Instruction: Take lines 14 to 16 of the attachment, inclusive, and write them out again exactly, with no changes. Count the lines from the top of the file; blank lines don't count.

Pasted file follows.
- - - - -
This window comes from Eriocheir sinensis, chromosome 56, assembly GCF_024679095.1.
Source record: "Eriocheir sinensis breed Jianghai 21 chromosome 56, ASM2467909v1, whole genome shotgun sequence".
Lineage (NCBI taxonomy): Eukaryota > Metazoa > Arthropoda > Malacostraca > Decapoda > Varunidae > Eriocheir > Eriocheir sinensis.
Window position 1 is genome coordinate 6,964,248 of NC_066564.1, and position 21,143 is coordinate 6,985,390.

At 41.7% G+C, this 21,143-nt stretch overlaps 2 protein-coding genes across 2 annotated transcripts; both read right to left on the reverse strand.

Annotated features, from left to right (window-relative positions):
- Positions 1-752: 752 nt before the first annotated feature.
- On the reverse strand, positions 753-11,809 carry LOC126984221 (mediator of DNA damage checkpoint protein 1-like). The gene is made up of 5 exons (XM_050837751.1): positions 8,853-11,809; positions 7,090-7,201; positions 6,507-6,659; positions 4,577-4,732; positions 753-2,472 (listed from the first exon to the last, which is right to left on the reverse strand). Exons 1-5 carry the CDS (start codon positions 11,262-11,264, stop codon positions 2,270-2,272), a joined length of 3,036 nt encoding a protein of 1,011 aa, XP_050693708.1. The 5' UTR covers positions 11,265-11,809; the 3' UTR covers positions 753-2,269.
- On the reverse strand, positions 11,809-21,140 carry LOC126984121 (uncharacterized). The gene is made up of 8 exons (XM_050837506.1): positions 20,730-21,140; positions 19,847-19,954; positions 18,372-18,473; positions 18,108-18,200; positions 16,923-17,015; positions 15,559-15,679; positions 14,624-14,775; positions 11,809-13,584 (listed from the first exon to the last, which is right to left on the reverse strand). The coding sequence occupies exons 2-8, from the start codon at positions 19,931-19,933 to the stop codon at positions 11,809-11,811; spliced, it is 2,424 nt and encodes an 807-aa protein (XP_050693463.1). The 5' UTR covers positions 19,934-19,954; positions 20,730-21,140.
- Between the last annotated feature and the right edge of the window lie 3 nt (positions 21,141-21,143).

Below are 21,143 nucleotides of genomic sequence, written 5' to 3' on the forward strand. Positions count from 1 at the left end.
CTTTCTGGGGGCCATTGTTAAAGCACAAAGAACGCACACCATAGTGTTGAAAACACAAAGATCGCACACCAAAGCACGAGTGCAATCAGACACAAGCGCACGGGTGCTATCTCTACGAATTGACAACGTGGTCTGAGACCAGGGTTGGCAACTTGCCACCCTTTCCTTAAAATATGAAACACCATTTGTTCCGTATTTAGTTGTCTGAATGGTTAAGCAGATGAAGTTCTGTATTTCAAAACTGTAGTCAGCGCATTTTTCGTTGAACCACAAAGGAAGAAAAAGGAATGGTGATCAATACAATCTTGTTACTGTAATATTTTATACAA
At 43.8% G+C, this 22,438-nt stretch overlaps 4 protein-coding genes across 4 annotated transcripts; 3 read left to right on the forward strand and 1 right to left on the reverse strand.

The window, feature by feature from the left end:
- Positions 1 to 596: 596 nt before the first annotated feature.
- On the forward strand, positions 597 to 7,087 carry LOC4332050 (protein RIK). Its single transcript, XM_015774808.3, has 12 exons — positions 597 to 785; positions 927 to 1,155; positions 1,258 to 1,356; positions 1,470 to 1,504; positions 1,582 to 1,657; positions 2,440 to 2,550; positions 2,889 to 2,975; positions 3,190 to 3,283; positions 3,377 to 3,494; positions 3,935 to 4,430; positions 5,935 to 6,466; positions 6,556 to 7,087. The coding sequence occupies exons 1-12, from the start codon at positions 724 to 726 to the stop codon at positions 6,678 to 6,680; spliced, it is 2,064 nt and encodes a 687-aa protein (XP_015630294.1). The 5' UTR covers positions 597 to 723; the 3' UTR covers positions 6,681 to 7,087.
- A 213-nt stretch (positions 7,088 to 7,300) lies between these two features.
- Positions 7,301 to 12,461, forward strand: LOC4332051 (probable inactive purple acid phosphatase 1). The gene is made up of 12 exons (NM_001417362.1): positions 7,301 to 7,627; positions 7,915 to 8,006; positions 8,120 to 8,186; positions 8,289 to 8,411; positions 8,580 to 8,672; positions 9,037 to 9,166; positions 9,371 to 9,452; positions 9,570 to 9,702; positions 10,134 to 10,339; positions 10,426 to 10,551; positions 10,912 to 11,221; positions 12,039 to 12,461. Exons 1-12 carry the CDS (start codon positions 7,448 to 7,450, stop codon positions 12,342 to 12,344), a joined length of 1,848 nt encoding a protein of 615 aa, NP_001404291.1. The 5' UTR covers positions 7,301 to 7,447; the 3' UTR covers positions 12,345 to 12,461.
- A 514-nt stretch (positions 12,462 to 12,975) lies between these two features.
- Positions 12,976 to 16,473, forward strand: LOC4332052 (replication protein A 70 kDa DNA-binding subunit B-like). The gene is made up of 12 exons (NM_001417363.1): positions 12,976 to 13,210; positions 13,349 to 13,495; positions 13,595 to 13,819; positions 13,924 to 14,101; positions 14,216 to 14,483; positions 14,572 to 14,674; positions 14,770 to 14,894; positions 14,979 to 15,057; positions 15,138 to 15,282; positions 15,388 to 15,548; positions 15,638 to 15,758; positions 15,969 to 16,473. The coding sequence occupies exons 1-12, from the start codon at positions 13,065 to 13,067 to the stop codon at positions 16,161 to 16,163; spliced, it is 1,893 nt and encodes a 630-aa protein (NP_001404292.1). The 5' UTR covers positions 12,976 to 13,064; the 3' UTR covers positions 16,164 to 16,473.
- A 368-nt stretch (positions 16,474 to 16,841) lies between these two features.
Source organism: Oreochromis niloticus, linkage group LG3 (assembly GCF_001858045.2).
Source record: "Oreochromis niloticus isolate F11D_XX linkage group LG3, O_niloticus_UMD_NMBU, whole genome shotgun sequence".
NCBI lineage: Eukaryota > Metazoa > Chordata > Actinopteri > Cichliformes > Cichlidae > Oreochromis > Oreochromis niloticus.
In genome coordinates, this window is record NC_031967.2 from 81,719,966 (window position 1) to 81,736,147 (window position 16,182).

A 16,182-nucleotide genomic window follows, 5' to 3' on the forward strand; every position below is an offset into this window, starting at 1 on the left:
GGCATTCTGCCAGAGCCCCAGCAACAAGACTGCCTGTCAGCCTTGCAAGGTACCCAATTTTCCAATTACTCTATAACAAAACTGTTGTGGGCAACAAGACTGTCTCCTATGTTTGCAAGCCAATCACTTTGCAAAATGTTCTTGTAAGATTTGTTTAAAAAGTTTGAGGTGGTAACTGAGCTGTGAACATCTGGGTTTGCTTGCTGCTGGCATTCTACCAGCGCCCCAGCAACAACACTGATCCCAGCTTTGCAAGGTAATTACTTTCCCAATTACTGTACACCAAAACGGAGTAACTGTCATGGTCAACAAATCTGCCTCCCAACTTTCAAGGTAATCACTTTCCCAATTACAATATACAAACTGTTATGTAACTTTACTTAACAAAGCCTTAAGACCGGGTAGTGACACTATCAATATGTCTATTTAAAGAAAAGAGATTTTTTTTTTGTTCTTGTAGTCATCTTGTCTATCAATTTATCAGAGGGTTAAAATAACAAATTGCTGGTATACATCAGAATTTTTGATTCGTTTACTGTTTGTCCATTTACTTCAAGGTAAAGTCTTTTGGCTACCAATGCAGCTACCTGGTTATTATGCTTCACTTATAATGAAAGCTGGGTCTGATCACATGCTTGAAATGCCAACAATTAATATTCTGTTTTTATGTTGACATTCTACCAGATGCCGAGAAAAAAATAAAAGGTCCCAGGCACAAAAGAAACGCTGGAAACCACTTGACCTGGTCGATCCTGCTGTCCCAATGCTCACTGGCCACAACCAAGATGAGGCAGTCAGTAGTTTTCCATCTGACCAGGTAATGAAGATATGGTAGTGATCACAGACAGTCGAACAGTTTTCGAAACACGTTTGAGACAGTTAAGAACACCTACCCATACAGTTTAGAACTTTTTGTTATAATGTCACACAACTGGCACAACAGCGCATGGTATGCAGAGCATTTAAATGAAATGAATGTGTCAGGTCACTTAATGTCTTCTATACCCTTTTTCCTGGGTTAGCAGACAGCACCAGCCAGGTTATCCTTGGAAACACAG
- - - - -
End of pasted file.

The window, feature by feature from the left end:
- Positions 1 to 596: 596 nt before the first annotated feature.
- On the forward strand, positions 597 to 7,087 carry LOC4332050 (protein RIK). Its single transcript, XM_015774808.3, has 12 exons — positions 597 to 785; positions 927 to 1,155; positions 1,258 to 1,356; positions 1,470 to 1,504; positions 1,582 to 1,657; positions 2,440 to 2,550; positions 2,889 to 2,975; positions 3,190 to 3,283; positions 3,377 to 3,494; positions 3,935 to 4,430; positions 5,935 to 6,466; positions 6,556 to 7,087. The coding sequence occupies exons 1-12, from the start codon at positions 724 to 726 to the stop codon at positions 6,678 to 6,680; spliced, it is 2,064 nt and encodes a 687-aa protein (XP_015630294.1). The 5' UTR covers positions 597 to 723; the 3' UTR covers positions 6,681 to 7,087.